1200 N. Main Street
St. Martinville, LA 70582
Site open daily
open from 9 a.m. to 5 p.m.
closed Thanksgiving, Christmas & New Year's Day
$4 per person
Free for senior citizens (62 and older)
Free for children 3 and under
Longfellow-Evangeline State Historic Site explores the cultural interplay among the diverse peoples along the famed Bayou Teche. Acadians and Creoles, Indians and Africans, Frenchmen and Spaniards, slaves and free people of color-all contributed to the historical tradition of cultural diversity in the Teche region. French became the predominant language, and it remains very strong in the region today.
Henry Wadsworth Longfellow's 1847 epic poem Evangeline made people around the world more aware of the 1755 expulsion of the Acadians from Nova Scotia and their subsequent arrival in Louisiana. In this area, the story was also made popular by a local novel based on Longfellow's poem, Acadian Reminiscences: The True Story of Evangeline, written by Judge Felix Voorhies in 1907.
Once part of the hunting grounds of the Attakapas Indians, this site became part of a royal French land grant first used as a vacherie, or cattle ranch. The first Acadians to settle in Louisiana established themselves here, on the banks of Bayous Teche and Tortue, on the edges of this vacherie.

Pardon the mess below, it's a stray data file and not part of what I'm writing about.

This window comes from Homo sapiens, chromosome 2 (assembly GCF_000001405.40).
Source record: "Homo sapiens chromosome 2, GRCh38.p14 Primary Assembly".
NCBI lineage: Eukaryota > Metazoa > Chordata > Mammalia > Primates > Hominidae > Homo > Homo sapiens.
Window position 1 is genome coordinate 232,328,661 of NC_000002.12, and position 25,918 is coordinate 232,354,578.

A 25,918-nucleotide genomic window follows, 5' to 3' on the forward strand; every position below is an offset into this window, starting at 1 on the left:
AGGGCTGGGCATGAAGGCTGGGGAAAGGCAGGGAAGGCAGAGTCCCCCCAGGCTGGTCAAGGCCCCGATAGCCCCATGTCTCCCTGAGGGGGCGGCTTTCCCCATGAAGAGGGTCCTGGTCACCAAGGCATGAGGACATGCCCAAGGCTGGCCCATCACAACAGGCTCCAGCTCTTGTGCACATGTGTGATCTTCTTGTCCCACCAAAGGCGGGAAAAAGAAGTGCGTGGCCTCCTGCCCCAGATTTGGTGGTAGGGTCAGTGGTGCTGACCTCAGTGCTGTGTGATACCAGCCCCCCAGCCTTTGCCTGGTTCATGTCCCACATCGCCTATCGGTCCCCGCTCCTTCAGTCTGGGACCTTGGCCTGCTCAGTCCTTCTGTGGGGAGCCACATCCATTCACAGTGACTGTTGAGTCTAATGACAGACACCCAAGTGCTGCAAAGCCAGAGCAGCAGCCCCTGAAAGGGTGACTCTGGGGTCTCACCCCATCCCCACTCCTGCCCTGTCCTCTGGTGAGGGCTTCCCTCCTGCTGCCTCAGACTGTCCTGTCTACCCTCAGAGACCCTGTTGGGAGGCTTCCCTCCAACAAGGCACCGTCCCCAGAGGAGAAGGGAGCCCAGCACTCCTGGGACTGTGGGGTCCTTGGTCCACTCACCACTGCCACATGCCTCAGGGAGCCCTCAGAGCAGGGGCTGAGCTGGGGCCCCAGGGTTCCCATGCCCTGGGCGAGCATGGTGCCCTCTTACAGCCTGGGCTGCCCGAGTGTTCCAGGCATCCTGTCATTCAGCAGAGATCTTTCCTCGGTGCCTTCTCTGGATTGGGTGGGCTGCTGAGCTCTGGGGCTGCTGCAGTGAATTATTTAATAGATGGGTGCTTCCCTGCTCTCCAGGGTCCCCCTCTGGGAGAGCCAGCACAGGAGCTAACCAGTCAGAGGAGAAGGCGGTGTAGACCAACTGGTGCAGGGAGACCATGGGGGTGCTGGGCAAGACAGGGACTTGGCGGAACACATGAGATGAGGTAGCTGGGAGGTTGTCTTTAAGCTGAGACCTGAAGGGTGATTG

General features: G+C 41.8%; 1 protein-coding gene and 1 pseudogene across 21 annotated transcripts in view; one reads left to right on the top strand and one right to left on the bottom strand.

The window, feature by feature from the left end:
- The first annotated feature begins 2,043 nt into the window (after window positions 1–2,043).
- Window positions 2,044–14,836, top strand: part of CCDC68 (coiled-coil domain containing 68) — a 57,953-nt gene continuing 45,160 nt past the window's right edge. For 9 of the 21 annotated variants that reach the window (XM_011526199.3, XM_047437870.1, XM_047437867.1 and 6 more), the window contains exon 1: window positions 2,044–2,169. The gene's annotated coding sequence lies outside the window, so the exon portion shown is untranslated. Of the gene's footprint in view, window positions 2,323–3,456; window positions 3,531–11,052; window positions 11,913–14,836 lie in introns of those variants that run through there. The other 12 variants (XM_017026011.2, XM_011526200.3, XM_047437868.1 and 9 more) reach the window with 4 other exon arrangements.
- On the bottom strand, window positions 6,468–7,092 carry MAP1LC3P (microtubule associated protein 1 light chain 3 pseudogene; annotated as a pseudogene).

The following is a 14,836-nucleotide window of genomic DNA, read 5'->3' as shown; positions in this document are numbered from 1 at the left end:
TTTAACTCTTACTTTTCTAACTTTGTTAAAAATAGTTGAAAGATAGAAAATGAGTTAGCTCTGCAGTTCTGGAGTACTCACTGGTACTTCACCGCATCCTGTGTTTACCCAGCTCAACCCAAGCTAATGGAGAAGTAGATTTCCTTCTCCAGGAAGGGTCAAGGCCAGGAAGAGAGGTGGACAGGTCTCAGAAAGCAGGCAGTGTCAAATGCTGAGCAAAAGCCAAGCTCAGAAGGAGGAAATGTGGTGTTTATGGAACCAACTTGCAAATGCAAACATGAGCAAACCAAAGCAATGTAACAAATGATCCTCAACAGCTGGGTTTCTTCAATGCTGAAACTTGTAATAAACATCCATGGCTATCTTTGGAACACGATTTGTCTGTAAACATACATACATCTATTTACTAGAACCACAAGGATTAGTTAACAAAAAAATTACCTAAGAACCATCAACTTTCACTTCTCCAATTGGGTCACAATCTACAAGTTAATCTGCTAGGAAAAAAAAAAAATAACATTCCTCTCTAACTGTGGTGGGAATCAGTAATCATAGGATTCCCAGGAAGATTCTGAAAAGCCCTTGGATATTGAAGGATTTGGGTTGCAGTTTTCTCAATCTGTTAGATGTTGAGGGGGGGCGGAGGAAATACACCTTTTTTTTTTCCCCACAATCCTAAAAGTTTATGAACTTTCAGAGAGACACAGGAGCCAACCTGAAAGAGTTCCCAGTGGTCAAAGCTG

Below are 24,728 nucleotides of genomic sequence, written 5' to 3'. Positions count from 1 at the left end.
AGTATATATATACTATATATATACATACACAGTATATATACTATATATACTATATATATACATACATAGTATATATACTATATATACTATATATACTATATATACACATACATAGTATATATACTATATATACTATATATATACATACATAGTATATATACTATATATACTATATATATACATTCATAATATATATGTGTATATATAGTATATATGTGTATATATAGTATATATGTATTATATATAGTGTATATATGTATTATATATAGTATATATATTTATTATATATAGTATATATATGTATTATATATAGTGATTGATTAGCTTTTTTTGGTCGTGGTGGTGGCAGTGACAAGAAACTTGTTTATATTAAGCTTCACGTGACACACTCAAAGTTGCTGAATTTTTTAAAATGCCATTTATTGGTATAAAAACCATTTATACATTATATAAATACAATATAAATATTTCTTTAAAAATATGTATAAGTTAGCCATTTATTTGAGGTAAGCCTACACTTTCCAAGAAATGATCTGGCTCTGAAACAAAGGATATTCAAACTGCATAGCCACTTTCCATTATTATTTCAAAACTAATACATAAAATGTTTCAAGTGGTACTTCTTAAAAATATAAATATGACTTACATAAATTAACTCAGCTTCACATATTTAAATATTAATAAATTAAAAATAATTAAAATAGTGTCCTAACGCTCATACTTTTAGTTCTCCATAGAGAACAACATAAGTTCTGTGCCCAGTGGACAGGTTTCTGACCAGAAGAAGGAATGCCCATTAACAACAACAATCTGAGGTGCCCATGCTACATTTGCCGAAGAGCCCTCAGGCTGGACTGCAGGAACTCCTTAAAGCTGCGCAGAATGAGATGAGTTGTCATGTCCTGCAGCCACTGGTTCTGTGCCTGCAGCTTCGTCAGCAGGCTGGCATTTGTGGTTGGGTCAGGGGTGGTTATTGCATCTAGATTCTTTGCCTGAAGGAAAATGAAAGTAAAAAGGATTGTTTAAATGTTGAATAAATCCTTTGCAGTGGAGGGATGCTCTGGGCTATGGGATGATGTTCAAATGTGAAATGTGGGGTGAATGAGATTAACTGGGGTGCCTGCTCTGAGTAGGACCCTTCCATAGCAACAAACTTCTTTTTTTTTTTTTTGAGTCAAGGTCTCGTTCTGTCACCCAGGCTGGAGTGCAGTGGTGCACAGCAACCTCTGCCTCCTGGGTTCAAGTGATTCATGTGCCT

When the grant was sold and subdivided, this section was developed as an indigo plantation. In the early 1800s, Pierre Olivier Duclozel de Vezin, a wealthy Creole, acquired this property to raise cotton, cattle, and eventually, sugarcane. He built the Maison Olivier, the circa 1815 plantation house which is the central feature of Longfellow-Evangeline SHS. His son, Charles, made improvements to the home in the 1840s. The structure is an excellent example of a Raised Creole Cottage, a simple and distinctive architectural form which shows a mixture of Creole, Caribbean, and French influences.
A reproduction Acadian Farmstead is situated along the bank of Bayou Teche. The Farmstead is an example of how a typical single-family farm would have appeared around 1800. The site includes the family home with an outdoor kitchen and bread oven, slave quarters and a barn. In the pasture located adjacent to the barn, there are cattle typical of those raised by the Creoles and Acadians at that time.
In 1934, the property became the first park of the Louisiana State Parks system. In 1974, Maison Olivier was designated a National Historic Landmark.